Archive for July 23rd, 2009

On my blog entry entitled Do People with Dissociative Identity Disorder (DID) Know That They Have It?, a reader posted the following question:

Dear Faith, I was just running through this blog and am hearing about lost time which I have heard of many times before and never really understood what it meant in terms of someone’s experiences with it. Is it……

Is it 1.) Not remembering what you did yesterday or the day before or the day before who you were with, etc. or it being like a shadowy memory that the memory can be triggered if a friend reminds you sometimes, sometimes not.

Or is part of it having to 2.) I write everything down on my calendar, keep lists and journal to form a sense of order and compensate for severe memory problems or maybe losing time (not sure) and completely not knowing that I am? I would lose all sense of order and then I would really crack-up. I even write on my calendar what I did that day, when my bills are due, appt.’s etc. IF not I would be completely in the deepest dark. IF someone like Mother asks what I have been doing all week I can refer to the calendar. what is happening that day or what transpired in the last week. Otherwise I’d be running around in circles having no grip of time, place, events, people etc. I would just stupidly say, “Duuuuh….”.

This is only for the week. As far as memory retrieval for things in the recent past, my adulthood, things are really sketchy there too! My brother would say,” Remember when we went to LA and went ice skating?’…I wouldn’t want to hurt his feelings even thought I didn’t remember and just say, “Oh yeah..”

As far as my childhood that is like a black out of sorts. Yet I am comforted to know that it is part of the disorder.

Does it go something like this in your own experience?? Or is what you can make out of what I am describing have more to do with memory problems than loosing time.
Any thoughts? ~ Blessings, Kim

I am sorry that it has taken me so long to get to this question. I wanted to wait to respond until my life calmed down enough to write a thorough response. As you can see, my life has been a bit hectic lately.

The answer to both #1 and #2 is YES. That has not necessarily been my experience, but it is a normal experience for someone with DID who frequently switches.

I used to believe that I had a great memory. That was just another lie I told myself to hide the DID and trauma from myself. I pointed to the fact that I had two vivid memories from age 2 (when my sister was born) and numerous memories of specific games that my sister and I would play together when I was 4. However, as I “woke up” to my reality of childhood trauma and DID, I had to face the fact that my memory was filled with holes like Swiss cheese.

Before the flashbacks, I had no memory whatsoever with either parent in it until I was in seventh grade. That’s not normal. I had memories about them, such as being angry with my mother for saying no to something I wanted, but I had no memory of either of their faces.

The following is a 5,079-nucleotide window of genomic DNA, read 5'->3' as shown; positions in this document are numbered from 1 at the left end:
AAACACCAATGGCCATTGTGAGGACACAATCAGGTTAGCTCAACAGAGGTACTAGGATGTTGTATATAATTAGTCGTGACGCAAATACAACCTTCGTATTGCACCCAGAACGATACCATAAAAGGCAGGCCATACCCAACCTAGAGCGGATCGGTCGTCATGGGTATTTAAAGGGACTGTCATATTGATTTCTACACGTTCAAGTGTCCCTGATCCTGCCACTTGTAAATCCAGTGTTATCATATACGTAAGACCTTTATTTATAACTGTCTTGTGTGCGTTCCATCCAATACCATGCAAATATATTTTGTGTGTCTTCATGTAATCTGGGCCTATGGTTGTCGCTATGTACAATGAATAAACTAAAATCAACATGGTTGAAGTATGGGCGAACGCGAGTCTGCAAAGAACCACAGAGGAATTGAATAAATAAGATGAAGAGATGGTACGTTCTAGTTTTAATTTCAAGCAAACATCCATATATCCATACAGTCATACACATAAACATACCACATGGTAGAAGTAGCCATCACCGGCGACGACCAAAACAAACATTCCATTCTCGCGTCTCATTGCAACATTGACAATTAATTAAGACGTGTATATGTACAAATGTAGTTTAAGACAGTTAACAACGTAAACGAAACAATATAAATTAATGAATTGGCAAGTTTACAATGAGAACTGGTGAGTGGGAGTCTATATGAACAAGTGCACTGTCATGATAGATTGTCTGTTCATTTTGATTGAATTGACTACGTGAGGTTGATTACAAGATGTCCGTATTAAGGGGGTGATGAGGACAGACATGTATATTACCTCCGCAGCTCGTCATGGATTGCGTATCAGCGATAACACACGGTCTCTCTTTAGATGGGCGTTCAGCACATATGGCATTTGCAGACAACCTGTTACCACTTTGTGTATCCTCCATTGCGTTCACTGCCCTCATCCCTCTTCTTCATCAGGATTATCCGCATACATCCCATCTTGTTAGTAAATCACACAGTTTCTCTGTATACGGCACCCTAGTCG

I did some research into what is “normal” memory. What I learned was that, starting around age six, most people can remember at least one basic fact about that time period from both home and school. I can remember specific details about school, such as all of my teachers’ names in elementary school, but I can recall very few memories of home from elementary school (when the worst of the abuse was happening). Most of those memories are about being at the horse stable, not in my house. Once again, the memories are only with my sister, and I cannot place them as being from one year versus another.

My memory is spotty (but less spotty) into adulthood. I will think that my memory is good because, again, I have a great recollection of certain events, but any memory of being around my mother/abuser is missing. For example, I know that I got engaged right before Christmas (when I was 23) and spent Christmas at my mother’s house with my sister. I remember going out to buy a wedding gown (even though my mother was along – I remember her creeping me out with something she said about “being a woman now), and I remember getting very angry with my sister for leaving on Christmas day. I was there a whole week, but I can recall nothing else. That is not normal memory.

The last time saw my mother (December 2003), she and I drove for four hours round trip to meet my sister for lunch and a short visit. I remember thinking how much she was irritating me and how annoying she was, and I remember feeling very lightheaded and dizzy. When I got home, I had a very difficult time telling my husband anything my mother and I talked about, even though we kept up a steady stream of conversation the entire time.

I told my therapist that I had to write down what he said in therapy because I frequently “forgot” what he said after the session. He said that I am dissociating because it is so hard to talk about, and that is normal. I also told him about my shoddy memory from childhood. He said, “That’s because you weren’t there.”

That is what I suspect you are doing as an adult, Kim. You don’t remember because that part of yourself wasn’t there. Whenever you don’t feel safe, your alter parts take over. If you rarely remember, it is because you rarely feel safe. I am not a therapist, so I cannot diagnose you, but I can tell you that your experience is similar to the experience of others with DID or DD-NOS (Dissociative Disorder – Not Otherwise Specified) who lose time.

Photo credit: Lynda Bernhardt

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